print PRINT

POLITICS > Elections

Constitutional revision debate to accelerate with ruling parties’ predicted election victory

Tokyo Shimbun’s forecast on the final phase of the campaign for the House of Representatives election on Oct. 22 shows that the Liberal Democratic Party (LDP) and other forces in favor of constitutional revision are highly likely to win over two-thirds (310 ) of the total 465 seats. There is now growing interest in the debate on constitutional revision after the election. Prime Minister Shinzo Abe (LDP president) is certain to step up the debate if the pro-constitutional revision forces maintain a two-thirds majority, which is required for submitting motions for constitutional amendments to the Diet. The number of seats the LDP wins and which party becomes the number one opposition party will also affect the constitutional debate.


Five parties are in favor of constitutional revision: the ruling LDP and Komeito, the Party of Hope, Nippon Ishin [Japan Innovation Party], and Party for Japanese Kokoro. A survey conducted by Tokyo Shimbun on Oct. 17 showed that the two ruling parties alone are likely to maintain their two-thirds majority, and it is possible that the five parties may control around 80% of the seats in the Lower House.


Abe has been advocating the promulgation of a new constitution by 2020, but has toned down his advocacy in light of the recent decline in cabinet support ratings. If the pro-constitutional revision forces win many more seats than a two-thirds majority, it is fully possible that he may renew his call for a new constitution by 2020 and speed up deliberations at the Commissions on the Constitution of both houses of the Diet.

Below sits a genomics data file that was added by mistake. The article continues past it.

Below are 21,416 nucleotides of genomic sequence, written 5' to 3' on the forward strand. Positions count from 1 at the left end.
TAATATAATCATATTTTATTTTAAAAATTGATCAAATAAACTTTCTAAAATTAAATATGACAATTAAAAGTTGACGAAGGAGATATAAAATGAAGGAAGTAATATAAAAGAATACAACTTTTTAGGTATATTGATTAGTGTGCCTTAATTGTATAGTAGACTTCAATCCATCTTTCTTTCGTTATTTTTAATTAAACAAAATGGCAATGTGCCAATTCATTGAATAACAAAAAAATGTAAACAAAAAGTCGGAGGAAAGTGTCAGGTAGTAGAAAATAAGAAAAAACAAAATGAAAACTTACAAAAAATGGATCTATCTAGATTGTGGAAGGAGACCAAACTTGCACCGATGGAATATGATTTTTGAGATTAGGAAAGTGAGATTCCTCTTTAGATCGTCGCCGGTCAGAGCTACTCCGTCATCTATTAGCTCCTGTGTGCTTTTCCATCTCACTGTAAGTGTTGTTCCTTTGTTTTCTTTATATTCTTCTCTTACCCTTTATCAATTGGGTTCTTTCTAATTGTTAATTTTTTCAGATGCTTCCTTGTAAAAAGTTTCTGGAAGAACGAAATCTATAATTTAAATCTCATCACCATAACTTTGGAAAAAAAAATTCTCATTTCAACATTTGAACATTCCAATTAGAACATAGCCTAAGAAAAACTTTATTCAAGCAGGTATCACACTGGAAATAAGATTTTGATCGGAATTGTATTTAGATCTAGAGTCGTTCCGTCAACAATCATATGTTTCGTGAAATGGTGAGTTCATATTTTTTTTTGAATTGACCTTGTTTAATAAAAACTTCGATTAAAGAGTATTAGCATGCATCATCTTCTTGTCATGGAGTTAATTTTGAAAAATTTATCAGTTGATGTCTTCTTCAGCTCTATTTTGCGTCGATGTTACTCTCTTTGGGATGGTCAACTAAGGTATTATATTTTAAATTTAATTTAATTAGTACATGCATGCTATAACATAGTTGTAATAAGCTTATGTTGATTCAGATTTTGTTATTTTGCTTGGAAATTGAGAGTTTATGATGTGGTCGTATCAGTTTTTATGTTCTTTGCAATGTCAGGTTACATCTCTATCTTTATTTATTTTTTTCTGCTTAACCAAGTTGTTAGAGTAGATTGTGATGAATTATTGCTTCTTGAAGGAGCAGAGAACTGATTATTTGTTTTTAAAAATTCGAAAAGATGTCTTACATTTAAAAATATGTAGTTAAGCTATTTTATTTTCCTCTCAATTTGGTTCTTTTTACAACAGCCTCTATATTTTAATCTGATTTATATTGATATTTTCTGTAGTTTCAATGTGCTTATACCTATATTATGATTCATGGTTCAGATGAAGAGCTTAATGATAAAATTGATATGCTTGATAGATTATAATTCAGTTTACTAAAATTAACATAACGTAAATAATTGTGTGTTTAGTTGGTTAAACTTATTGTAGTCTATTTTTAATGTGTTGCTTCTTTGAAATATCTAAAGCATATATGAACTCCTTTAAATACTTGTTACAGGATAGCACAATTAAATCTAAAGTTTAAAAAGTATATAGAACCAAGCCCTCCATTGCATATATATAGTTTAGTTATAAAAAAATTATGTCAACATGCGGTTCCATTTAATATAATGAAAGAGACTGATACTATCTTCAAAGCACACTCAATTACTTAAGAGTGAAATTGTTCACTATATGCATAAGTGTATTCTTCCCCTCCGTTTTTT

The number of seats the LDP wins in this election compared to the 290 seats it held before the Lower House was dissolved will have an impact. Abe is certain to face criticism if the LDP loses more than 30 seats. The weakening of his leadership will directly affect the constitutional debate.


The number one opposition party is also an important factor. This is because Komeito, which is wary of hasty constitutional revision, insists on obtaining the opposition’s consent. Without Komeito’s support, the pro-constitutional revision forces will not be able to control a two-thirds majority.


According to Tokyo Shimbun’s analysis, the Party of Hope and the Constitutional Democratic Party of Japan (CDPJ) are now competing to become the top opposition party. The Party of Hope is amenable to discussing constitutional revision, including revising Article 9.


On the other hand, the CDPJ is opposed to a constitutional provision on the Self-Defense Forces on the grounds that the security laws are unconstitutional. If the CDPJ becomes the number one opposition party, this may slow down the Abe-led constitutional debate. (Abridged)

  • Ambassador
  • Ukraine
  • COVID-19
  • Trending Japan